TEPCO says seawater radioactivity within limits after Fukushima release

By Sakura Murakami and Kantaro Komiya

TOKYO (Reuters) -Initial tests showed seawater radioactivity to be below detectable levels after the release of treated radioactive water from Japan’s Fukushima plant, its operator, Tokyo Electric Power Co (TEPCO), said on Friday.

The seawater samples contained less than 10 becquerels of tritium per litre, the utility said, below its self-imposed limit of 700 becquerels. The World Health Organization has a limit of 10,000 becquerels for drinking water.

A becquerel is a unit of radioactivity.

The released water is filtered to remove most radioactive elements except for tritium, an isotope of hydrogen that must be diluted because it is difficult to separate from water.

Friday’s results came as the Nikkei newspaper said the government was preparing additional funding support for regional fisheries in the wake of China’s blanket ban on Japan’s aquatic products following the discharge of the water.

Chinese customs have not detailed the specific products the ban covers.

Japan’s fisheries minister, Tetsuro Nomura, said the ban was “extremely regrettable” and ran counter to international trends, such as the European Union’s lifting last month of all import curbs related to Fukushima.

Nomura said the government would take measures to diversify Japan’s fish exports and develop new markets for China-dependent products, such as scallops. China took more than half of Japanese scallop exports in 2022, government figures show.

Japan exported about $600 million worth of aquatic products to China in 2022, making it the biggest market for Japanese exports, followed by Hong Kong.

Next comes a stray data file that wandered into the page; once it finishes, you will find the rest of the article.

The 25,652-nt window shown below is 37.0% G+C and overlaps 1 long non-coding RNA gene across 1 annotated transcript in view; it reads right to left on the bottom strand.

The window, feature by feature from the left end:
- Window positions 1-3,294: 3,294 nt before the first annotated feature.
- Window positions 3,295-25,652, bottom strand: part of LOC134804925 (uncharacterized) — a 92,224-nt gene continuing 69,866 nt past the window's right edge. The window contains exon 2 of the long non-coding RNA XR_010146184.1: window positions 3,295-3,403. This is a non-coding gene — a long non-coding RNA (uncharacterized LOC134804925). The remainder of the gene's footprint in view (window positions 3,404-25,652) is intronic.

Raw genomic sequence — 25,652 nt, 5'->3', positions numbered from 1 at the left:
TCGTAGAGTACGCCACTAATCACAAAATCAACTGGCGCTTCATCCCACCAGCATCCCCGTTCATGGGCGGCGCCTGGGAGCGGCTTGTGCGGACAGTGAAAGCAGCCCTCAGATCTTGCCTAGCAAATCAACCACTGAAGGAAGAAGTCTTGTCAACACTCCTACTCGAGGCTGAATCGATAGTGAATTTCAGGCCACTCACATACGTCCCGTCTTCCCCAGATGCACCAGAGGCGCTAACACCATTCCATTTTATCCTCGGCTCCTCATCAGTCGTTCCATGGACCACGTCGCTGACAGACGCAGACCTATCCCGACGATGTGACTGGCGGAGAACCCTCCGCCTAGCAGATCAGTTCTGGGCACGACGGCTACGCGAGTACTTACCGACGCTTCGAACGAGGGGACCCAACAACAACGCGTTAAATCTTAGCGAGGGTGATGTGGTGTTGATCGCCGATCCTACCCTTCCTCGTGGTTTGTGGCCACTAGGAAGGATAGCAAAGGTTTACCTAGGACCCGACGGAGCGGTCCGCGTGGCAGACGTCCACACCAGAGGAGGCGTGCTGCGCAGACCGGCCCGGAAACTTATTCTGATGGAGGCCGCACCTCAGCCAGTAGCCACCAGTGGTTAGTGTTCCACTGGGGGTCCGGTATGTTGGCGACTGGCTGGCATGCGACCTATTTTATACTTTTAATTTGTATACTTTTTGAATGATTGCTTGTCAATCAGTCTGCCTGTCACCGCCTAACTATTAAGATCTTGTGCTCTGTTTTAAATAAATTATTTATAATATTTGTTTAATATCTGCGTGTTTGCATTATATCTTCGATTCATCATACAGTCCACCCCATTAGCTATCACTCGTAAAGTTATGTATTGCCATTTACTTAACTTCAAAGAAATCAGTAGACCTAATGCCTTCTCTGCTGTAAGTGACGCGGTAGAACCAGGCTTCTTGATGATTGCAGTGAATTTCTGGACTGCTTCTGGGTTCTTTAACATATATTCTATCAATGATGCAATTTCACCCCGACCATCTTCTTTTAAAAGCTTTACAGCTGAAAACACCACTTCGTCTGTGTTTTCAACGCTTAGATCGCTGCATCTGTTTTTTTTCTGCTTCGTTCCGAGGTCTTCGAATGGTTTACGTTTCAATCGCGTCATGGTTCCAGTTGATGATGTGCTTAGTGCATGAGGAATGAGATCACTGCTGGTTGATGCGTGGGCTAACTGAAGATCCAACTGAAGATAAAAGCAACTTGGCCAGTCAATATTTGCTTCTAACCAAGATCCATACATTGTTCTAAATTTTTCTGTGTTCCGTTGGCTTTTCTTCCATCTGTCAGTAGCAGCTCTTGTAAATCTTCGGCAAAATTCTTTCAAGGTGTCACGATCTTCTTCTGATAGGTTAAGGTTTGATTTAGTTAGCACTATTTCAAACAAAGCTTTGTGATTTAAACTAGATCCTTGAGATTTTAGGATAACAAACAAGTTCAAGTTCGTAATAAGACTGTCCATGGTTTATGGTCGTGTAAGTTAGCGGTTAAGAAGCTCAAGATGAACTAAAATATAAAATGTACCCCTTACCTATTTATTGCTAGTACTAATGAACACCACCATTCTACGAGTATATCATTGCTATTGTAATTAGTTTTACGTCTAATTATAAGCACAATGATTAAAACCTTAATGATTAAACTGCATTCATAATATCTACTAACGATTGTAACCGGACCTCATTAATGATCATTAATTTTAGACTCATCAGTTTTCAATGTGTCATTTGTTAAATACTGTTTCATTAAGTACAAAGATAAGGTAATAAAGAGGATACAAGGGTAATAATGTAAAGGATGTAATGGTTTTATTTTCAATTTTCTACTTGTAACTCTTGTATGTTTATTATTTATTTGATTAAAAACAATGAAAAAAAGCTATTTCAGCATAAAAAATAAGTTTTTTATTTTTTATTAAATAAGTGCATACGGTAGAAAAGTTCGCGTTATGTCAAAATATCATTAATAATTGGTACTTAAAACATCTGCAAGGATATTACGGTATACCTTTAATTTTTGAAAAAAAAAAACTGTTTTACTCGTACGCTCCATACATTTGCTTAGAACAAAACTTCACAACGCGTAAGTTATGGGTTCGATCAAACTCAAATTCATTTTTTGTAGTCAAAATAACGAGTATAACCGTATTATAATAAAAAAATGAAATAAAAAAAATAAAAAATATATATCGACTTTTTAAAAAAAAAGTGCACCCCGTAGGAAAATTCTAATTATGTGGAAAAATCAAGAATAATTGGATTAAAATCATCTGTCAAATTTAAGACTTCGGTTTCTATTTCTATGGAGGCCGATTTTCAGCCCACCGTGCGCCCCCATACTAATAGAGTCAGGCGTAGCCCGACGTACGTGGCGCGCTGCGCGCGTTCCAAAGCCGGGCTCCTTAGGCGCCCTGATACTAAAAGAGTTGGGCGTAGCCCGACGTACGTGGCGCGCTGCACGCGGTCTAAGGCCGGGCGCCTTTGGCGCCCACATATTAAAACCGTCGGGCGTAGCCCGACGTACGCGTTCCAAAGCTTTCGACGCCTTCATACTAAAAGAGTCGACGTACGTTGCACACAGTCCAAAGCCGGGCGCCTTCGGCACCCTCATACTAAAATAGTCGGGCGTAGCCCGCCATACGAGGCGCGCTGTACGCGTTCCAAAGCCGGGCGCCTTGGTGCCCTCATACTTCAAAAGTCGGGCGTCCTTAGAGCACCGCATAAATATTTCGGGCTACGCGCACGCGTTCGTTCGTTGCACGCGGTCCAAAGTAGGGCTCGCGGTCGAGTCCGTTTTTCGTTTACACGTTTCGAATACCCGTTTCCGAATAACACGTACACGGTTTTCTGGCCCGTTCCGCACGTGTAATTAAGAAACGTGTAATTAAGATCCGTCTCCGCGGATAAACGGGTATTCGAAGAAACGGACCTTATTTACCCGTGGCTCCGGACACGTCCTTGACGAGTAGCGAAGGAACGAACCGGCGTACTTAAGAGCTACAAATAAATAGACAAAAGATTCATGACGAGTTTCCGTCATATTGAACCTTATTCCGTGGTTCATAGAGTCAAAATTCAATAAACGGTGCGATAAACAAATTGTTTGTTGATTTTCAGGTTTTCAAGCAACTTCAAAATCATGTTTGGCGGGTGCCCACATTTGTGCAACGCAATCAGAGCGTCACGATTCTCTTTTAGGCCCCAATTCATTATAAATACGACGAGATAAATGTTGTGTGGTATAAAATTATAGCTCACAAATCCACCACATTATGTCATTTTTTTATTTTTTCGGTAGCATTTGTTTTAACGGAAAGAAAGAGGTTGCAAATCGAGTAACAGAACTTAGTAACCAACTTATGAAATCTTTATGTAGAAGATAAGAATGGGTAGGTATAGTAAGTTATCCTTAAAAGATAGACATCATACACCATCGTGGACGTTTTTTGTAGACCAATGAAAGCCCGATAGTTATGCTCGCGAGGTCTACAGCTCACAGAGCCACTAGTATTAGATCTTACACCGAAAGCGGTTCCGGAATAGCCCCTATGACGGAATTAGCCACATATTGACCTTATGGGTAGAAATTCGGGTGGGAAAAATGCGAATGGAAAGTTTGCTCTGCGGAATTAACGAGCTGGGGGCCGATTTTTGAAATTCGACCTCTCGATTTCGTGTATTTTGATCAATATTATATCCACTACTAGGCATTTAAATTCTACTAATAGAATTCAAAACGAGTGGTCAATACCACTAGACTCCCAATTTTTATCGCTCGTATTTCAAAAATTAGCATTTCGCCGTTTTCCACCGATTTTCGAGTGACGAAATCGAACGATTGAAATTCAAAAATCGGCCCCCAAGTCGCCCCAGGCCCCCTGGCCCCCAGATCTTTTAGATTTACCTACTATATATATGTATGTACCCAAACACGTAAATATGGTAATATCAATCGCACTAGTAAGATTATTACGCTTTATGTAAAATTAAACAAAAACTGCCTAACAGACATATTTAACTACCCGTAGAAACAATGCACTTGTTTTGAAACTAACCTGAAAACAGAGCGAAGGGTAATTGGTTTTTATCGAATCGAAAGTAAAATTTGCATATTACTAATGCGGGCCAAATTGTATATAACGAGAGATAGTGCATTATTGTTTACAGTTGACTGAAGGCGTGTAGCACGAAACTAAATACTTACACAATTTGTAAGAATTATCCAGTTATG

Sales to China and Hong Kong accounted for 42% of all Japanese aquatic exports in 2022, government data shows.


More than 700 Japanese food exporters are affected by China’s suspension of seafood imports, a report by market research firm Teikoku Databank showed.

It said 727 Japanese companies export food products to China, making up about 8% of all Japanese firms shipping goods to the neighbour.

The report added that 316 Japanese firms export foods to Hong Kong, which announced its own ban on seafood imports from 10 Japanese regions after the Fukushima release.

South Korea also said on Friday that it would sharply expand radiation testing of farmed seafood as demands grew from fishermen and the public to ensure safety.

More than 4,000 additional tests will be run at private institutions by the end of this year on farmed seafood products before they are shipped, Vice Oceans Minister Park Sung-hoon told a regular news briefing.

Experts will draw samples from fish farms for laboratory checks. No radiation has been detected since the tests began in late July, the minister said.

Japan says the water release is safe, adding that the International Atomic Energy Agency (IAEA) has concluded it would have “negligible” impact on people and the environment.

Japan’s environment ministry and TEPCO are doing tests of the seawater, while the fisheries ministry will run tests on fish in the area, with global nuclear watchdog the IAEA also on site to monitor the discharge and perform analysis.

(Reporting by Kantaro Komiya and Sakura Murakami in Tokyo, Hyunsu Yim in Seoul; Editing by Gerry Doyle and Clarence Fernandez)